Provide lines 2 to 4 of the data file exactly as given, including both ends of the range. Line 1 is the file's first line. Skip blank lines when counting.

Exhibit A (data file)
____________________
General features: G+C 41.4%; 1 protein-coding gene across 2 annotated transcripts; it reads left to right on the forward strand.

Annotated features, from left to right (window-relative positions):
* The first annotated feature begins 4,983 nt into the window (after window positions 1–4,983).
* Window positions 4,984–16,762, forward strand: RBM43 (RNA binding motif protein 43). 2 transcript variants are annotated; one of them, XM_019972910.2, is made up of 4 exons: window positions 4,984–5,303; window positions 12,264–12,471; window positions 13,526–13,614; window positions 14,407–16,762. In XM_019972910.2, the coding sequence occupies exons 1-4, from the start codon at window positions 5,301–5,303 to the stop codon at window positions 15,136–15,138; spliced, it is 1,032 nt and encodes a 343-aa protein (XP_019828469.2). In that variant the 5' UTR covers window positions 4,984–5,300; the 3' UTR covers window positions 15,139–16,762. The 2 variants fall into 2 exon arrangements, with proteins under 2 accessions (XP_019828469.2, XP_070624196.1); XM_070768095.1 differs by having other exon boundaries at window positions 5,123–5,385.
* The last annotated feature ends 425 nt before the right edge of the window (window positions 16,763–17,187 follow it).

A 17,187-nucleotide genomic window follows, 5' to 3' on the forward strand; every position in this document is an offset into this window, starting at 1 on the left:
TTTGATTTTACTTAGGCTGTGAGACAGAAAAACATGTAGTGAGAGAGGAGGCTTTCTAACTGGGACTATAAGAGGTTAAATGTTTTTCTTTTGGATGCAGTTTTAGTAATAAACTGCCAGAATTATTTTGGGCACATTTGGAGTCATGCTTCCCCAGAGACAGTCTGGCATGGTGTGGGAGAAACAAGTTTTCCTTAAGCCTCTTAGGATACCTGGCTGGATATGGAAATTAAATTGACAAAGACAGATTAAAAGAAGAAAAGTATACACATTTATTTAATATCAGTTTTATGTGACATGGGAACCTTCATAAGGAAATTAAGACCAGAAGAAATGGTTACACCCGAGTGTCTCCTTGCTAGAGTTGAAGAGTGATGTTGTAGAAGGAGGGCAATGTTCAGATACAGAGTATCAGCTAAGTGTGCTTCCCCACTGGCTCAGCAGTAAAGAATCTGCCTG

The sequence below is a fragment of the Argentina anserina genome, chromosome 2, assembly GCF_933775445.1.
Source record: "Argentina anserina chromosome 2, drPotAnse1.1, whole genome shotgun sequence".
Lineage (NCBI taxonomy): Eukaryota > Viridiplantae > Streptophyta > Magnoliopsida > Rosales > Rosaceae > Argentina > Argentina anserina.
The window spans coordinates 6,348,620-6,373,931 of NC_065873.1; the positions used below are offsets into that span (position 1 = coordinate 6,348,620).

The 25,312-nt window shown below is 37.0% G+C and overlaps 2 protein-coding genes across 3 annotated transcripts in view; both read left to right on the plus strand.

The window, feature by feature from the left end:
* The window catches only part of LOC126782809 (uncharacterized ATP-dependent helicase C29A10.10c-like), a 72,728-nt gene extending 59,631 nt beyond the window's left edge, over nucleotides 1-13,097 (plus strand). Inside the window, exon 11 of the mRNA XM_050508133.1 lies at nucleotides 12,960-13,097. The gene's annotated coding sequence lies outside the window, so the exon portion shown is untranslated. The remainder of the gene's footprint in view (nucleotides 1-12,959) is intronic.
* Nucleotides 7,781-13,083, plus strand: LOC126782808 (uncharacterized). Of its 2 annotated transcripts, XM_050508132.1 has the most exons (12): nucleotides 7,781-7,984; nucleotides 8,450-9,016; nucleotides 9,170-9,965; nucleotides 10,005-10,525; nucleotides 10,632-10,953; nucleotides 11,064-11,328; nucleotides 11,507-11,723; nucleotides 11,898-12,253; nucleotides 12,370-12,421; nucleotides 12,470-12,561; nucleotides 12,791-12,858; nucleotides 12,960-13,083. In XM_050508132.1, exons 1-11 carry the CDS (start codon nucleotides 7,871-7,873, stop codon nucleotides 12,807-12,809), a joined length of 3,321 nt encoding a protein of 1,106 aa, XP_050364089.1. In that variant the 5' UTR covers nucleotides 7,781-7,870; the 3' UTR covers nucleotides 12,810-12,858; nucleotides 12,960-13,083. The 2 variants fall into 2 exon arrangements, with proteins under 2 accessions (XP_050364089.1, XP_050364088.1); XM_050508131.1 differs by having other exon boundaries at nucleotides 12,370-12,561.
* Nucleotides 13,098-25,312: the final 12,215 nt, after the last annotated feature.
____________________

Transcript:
Annotated features, from left to right (window-relative positions):
* The first annotated feature begins 4,983 nt into the window (after window positions 1–4,983).
* Window positions 4,984–16,762, forward strand: RBM43 (RNA binding motif protein 43). 2 transcript variants are annotated; one of them, XM_019972910.2, is made up of 4 exons: window positions 4,984–5,303; window positions 12,264–12,471; window positions 13,526–13,614; window positions 14,407–16,762. In XM_019972910.2, the coding sequence occupies exons 1-4, from the start codon at window positions 5,301–5,303 to the stop codon at window positions 15,136–15,138; spliced, it is 1,032 nt and encodes a 343-aa protein (XP_019828469.2). In that variant the 5' UTR covers window positions 4,984–5,300; the 3' UTR covers window positions 15,139–16,762. The 2 variants fall into 2 exon arrangements, with proteins under 2 accessions (XP_019828469.2, XP_070624196.1); XM_070768095.1 differs by having other exon boundaries at window positions 5,123–5,385.